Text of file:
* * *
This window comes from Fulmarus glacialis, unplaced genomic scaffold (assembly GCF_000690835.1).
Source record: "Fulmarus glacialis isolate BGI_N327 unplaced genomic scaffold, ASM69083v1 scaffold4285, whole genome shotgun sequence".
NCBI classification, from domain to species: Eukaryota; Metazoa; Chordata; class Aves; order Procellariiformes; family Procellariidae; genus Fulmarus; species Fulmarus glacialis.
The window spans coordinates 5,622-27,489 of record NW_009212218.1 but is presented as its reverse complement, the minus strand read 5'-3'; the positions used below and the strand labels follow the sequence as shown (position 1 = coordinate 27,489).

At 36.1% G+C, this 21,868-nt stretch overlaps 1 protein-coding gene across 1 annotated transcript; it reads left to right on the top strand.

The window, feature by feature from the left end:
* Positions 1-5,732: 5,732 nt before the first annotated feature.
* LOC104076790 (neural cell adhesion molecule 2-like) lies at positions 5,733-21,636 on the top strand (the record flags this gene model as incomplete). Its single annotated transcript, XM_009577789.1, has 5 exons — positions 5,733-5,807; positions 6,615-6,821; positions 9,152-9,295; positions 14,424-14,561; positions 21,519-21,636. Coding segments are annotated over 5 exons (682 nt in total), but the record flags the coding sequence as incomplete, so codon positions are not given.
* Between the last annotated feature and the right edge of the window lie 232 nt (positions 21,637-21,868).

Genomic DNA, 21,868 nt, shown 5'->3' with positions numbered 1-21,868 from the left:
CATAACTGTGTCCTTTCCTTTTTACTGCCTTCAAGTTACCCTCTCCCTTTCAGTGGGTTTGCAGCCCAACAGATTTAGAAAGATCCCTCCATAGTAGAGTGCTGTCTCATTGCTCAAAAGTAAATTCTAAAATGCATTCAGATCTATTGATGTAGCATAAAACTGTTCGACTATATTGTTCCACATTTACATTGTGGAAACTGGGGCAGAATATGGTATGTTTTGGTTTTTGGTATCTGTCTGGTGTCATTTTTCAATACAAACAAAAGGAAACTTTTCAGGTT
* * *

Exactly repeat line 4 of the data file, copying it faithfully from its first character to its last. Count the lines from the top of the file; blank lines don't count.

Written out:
The window spans coordinates 5,622-27,489 of record NW_009212218.1 but is presented as its reverse complement, the minus strand read 5'-3'; the positions used below and the strand labels follow the sequence as shown (position 1 = coordinate 27,489).